The issue here is that although Glyn’s stage is primed and most certainly ready for an evening’s work, a large demographic of his audience have become deaf to his braying. Who and where are the audience? The second piece of the festival, No 33 appears to work most of all for those willing to endure its six-hour duration, in which Glyn builds items later to be destroyed in one of his dramas involving airplane crash or cowboy invasion. Toys and items once thought precious by the audience are smashed indiscriminately under hammers, horseshoes and feet, and a sense loss is felt as Glyn clearly detaches any sentiment from these items.
The trail left behind in the wake of Glyn’s work is viewed by the artist himself as surplus, as something that no longer contains meaning; a husk if you will. Yet for the viewer, it is the artist’s very own contribution to our image of the North of England and its gradual decline from tradition. It is the action of creating this sometimes valuable mess that holds stock. At the end of the performance, Glyn allows the audience to sift through the remains of his work if they so choose; this willingness to pass up these performance artefacts (which they most certainly are, just in the way that a diary, videotape or any kind of documentation is) is an exercise in benevolence on the part of the artist that is seldom seen within the mainstream, ‘socially conscious’ culture.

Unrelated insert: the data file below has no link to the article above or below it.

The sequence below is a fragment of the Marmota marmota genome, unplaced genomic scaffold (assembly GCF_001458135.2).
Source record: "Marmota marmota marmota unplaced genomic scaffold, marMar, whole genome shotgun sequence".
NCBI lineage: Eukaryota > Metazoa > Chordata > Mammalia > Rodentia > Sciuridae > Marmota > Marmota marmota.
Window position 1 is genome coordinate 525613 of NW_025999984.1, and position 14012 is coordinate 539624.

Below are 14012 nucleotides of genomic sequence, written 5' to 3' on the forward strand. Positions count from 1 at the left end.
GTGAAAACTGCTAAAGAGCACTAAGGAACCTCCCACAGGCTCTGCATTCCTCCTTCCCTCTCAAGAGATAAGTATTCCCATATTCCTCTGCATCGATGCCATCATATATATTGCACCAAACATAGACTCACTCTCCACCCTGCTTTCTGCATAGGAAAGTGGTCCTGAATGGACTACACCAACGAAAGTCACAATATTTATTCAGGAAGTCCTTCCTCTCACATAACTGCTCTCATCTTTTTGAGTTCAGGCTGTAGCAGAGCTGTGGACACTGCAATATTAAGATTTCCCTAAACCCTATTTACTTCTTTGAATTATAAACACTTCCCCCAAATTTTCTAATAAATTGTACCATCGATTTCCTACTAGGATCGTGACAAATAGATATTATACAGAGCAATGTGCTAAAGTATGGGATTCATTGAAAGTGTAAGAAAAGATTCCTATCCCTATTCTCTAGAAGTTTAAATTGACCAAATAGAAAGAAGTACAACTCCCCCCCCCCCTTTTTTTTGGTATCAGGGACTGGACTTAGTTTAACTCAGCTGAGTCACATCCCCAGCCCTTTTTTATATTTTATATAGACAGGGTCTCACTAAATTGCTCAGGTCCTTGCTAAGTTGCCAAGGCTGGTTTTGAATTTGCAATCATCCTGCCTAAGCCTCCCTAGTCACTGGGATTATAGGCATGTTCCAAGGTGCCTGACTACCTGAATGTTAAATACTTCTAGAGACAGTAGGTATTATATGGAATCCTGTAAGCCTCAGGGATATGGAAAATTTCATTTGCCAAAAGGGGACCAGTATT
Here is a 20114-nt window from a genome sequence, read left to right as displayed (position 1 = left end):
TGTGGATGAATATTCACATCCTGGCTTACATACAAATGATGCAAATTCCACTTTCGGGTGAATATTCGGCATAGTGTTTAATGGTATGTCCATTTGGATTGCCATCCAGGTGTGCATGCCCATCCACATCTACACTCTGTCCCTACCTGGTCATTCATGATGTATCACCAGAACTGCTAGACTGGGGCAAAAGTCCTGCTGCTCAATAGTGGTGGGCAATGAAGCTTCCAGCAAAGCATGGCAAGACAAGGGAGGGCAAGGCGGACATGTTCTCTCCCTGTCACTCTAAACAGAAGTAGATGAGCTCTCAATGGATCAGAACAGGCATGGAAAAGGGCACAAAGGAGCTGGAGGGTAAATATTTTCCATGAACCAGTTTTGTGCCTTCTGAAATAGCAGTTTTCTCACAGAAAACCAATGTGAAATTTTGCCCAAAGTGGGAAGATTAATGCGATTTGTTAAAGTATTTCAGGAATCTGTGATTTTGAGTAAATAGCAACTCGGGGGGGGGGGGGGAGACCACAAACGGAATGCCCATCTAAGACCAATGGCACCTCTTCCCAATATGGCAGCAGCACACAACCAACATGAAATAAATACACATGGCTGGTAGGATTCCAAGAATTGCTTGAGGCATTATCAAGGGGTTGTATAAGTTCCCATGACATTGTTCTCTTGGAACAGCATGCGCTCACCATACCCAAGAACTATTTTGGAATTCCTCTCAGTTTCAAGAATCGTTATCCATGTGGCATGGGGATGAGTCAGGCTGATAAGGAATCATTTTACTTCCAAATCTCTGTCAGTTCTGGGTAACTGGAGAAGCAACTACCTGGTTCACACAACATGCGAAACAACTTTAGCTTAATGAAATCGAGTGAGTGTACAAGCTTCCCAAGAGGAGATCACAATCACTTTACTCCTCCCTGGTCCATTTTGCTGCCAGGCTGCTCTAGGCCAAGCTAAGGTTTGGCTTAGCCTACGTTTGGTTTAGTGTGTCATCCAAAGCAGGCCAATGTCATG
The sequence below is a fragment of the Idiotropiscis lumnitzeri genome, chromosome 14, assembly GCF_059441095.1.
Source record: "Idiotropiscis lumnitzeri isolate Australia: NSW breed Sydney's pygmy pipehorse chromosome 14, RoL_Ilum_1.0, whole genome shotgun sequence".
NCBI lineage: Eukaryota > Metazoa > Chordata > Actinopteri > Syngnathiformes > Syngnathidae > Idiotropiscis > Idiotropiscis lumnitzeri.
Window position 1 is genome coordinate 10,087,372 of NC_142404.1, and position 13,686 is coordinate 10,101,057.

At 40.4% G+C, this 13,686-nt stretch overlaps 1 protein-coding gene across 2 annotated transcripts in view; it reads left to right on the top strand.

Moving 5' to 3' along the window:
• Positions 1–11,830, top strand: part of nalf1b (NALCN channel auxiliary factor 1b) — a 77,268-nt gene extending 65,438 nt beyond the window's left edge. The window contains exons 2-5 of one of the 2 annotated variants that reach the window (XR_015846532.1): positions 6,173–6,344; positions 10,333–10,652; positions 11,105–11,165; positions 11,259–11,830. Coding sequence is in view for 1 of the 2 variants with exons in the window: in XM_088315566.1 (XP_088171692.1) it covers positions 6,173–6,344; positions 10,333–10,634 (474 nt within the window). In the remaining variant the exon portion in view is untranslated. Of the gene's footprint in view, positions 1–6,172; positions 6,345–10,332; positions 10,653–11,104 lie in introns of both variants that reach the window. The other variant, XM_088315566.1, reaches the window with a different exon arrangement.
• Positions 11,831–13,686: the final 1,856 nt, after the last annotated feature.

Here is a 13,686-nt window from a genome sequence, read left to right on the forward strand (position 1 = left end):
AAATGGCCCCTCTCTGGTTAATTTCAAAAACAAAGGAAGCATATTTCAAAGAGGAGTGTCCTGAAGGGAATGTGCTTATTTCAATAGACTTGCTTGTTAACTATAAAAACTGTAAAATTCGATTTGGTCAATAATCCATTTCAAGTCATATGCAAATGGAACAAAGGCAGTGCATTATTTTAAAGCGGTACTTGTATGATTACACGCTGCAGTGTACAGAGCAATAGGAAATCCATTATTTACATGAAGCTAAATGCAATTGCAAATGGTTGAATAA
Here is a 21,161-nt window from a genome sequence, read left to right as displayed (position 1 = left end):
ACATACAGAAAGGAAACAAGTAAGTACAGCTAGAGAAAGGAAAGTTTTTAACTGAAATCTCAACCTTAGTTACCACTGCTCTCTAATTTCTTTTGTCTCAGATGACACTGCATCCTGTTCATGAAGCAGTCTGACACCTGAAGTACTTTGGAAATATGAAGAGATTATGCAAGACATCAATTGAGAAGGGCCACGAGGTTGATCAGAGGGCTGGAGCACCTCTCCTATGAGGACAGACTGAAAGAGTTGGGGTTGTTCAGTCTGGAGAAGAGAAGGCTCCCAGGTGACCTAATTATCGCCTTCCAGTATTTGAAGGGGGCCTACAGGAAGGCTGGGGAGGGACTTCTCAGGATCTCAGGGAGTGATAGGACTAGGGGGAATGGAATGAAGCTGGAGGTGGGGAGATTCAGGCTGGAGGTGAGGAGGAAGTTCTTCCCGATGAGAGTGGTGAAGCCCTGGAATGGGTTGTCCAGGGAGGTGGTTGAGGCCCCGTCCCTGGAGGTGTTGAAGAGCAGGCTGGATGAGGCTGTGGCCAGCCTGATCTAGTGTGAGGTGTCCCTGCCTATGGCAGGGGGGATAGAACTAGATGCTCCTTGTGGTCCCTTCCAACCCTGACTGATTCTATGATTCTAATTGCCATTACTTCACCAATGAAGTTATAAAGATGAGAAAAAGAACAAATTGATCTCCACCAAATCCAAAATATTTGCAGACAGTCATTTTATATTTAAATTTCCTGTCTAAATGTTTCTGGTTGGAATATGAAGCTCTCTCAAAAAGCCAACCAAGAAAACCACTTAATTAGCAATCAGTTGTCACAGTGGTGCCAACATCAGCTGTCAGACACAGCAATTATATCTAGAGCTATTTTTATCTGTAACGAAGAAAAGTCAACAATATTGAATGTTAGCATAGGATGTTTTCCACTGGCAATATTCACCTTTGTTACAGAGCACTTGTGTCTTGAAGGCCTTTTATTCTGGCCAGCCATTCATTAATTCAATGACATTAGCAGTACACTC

Of late, I have witnessed Glyn begin to buy into mainstream tradition quite unashamedly in his personal life, and we continue to see this in the work as he waves the Union Jack, plays, and sports an England football shirt. So where does the line exist between football and urinating into a wash basin (two activities I have witnessed him engage with this month alone)? Each is representative of a harkening back to childhood, and each is an attack on his own adulthood: one bound by tradition, and the other an attempt to disenfranchise such. Art and football appear to co-exist relatively harmoniously where Glyn is concerned.
In most publicly visible examples of recent socially conscious art, music and film, there appears to be a certain trendy abuse of sentiment. This is a pity, as it appears to play into the hands of the very source of the problem, and eventually becomes nothing more than novelty. The fringe of the art world bears this albatross as we continue to tolerate the cycle of indifference and allow it to deepen.